How Decathlon made messaging matter with a little help from AI

How Decathlon made messaging matter with a little help from AI 1995 1154 Ben McCulloch

A person on the rope bridge is moving towards the other side of the mountain.

Decathlon is a global sports retailer with over 1600 stores in more than 60 countries. As you may expect, they communicate with a lot of customers every day for all sorts of reasons – for example, some want advice about products, some want to track orders, and occasionally, there will be issues to resolve too.

Previously, Decathlon had a traditional contact centre, with phone and email channels. In 2018, it introduced live chat without AI capabilities. It recognised the need for automation to improve efficiency, and planned a three-year strategy to automate the majority of customer contacts, believing live chat could be more efficient than phone or email.

Portrait of Oksana in front of the Decathlon logo.Oksana Dambrauskaite, E-commerce Operations Leader at Decathlon UK, gave a talk on the VUX World stage at the European Chatbot & Conversational AI Summit where she explained how Decathlon’s implementation of conversational AI technology has allowed it to advance its contact centre strategy, three years ahead of schedule.

Needs changed overnight

It was actually the global lockdowns that motivated Decathlon to embrace AI.

When the COVID-19 pandemic hit in 2020, Decathlon was forced to close its physical stores and focus solely on online customer service.

This led to an overwhelming increase in customer contacts, but it wasn’t just a case of increased volume. The customer’s needs changed too. Their inquiries shifted from store-related questions to product-related inquiries.

As Oksana explained, “the queries we started receiving were completely different from what we received before. People who were [previously] contacting stores to ask about which bike should they buy, suddenly started contacting our live agents, who knew nothing about how to choose the size of a bike. Or [they asked] ‘will this treadmill fit in my house, I have this much space’. And all of these kinds of questions. So this led us to actually changing the way that we work.

They unplugged the phones and connected AI

To address this, Decathlon made some bold moves. They didn’t implement conversational AI into their contact centre and slowly have it take over some of the conversations from their live agents. They closed the contact centre entirely, and focused on digital channels instead. They implemented WhatsApp, Google Business Messaging, and Messenger.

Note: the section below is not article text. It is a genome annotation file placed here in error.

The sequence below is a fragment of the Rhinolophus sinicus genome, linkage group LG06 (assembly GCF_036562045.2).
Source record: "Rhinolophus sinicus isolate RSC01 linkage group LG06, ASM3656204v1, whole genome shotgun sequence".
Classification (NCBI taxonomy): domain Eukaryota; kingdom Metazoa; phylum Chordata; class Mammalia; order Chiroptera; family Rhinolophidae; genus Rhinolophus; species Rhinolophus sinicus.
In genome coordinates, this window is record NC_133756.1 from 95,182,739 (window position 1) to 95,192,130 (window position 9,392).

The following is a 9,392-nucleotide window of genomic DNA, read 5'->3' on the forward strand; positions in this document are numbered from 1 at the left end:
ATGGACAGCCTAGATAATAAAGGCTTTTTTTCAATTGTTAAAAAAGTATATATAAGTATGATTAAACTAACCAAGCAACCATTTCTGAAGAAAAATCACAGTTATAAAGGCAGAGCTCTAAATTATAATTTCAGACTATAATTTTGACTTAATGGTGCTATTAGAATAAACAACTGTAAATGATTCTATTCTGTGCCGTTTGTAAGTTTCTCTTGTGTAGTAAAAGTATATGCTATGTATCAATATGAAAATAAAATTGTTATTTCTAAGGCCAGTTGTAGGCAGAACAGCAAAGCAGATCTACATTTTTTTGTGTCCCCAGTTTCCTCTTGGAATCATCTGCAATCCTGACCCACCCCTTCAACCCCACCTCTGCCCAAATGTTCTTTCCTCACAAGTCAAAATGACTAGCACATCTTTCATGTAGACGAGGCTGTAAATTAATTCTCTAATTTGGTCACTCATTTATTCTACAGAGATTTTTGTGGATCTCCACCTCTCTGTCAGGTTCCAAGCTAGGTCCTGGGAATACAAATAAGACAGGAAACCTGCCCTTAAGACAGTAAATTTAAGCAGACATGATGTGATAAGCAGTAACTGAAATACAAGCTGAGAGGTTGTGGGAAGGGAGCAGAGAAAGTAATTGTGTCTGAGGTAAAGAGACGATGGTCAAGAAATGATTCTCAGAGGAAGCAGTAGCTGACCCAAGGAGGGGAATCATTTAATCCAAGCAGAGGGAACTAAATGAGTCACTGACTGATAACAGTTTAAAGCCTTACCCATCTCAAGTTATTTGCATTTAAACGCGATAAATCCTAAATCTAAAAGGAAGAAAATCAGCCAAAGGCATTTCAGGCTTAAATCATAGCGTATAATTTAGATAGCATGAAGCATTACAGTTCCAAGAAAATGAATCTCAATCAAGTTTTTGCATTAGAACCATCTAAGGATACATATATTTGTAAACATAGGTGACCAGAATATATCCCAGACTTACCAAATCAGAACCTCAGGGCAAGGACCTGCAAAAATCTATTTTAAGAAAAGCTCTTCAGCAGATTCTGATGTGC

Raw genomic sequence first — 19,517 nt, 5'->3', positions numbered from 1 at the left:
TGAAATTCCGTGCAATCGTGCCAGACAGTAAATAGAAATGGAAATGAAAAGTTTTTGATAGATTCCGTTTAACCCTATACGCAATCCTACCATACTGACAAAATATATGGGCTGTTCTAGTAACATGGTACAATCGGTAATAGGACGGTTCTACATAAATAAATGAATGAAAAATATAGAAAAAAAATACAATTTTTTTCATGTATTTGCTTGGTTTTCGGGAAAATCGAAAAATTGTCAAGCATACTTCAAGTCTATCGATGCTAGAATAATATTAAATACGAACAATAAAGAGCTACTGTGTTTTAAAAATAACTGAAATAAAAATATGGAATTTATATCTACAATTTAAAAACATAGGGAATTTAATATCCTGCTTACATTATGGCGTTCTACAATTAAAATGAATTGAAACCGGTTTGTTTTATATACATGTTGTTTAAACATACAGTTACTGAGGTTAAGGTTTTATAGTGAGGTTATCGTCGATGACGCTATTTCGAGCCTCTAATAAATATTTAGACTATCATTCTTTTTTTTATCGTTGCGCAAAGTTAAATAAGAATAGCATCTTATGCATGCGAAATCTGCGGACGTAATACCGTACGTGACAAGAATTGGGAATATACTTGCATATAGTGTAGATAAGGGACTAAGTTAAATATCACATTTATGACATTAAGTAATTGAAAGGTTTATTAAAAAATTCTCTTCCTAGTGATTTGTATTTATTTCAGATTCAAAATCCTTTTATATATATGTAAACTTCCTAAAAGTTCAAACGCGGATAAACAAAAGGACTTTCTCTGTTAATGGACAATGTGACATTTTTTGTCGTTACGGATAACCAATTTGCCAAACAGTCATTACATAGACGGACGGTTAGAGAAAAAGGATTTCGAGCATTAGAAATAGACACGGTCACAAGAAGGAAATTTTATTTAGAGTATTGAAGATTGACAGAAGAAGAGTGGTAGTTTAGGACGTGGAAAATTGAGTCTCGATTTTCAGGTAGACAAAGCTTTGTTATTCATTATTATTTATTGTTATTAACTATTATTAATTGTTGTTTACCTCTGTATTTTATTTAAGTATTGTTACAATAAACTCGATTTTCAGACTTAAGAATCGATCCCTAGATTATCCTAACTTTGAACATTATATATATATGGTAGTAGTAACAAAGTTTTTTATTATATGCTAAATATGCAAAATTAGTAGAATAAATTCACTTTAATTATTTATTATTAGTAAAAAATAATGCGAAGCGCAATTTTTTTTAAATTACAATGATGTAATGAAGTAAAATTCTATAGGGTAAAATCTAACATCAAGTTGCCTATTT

Oksana had to explain this huge transition to the team, and her rationale was that it would improve customer experience; “if a customer calls and stays on hold for one hour, it doesn’t really help us, right? It’s a very bad customer service experience. Instead, if we have other channels, we put in more channels, we automate them, and we provide a good response, then customers will be happier, and it’s going to be better for us.

They tested this approach, found it worked for them, and have never reopened the contact centre since.

Oksana in from of the yellow banner with a VUX World logo.

Oksana Dambrauskaite on the stage of VUX @ The European Chatbot and Conversational Summit 2023 in Edinburgh

AI joined the team, and the humans did better work

You can’t just have conversational AI replace the contact centre without a deep understanding of your customer’s needs. Those learnings can be found in the transcripts of calls between customers and live agents. Decathlon analysed customer conversations to identify frequently asked questions that could be automated.

They continue to analyse the conversations to find improvements, as well as looking for ways to connect with and utilise their data, and seek other improvements through automations.

You may be under the impression that Decathlon replaced all their customer support staff with conversational AI, but that’s not the truth. They know that some customers are better served by humans than AI, as Oksana says, “if I’m going to buy a table tennis table for 1000 pounds, I don’t want to chat to a bot. I want to chat to a person, and [Decathlon] wants to chat to that person to give them extra support.” They used AI to serve the non-value-adding tasks such as order tracking and store opening hours, while their human team took the complex or higher-value calls.

Plus, as Oksana said during the VUX World Ethics Panel, hosted on the same stage later that day, nobody from their team was fired when they implemented AI.


It was a bold strategy but it seems to have paid off. 50% of all customer contacts are now fully automated, while agent productivity has increased by 25%, and customer satisfaction has improved by 10 points.

While the rate of change may scare many (and it’s incredible that Oksana’s team managed to convince stakeholders to close their contact centre when COVID had already forced them to close their stores), this just goes to show that with the right strategy and execution, AI can improve customer experience to a high degree.

From here, Oksana’s team plans to transform customer service from a cost centre to a profit centre, and deliver consistent omni-channel experiences, and leverage online channels to enhance the in-store shopping experience.

You can watch the full video of Oksana’s talk, and here’s Decathlon’s Charles Guth’s appearance on the VUX World podcast where he gives more insights into their transition to conversational AI.

    Share via
    Copy link
    Powered by Social Snap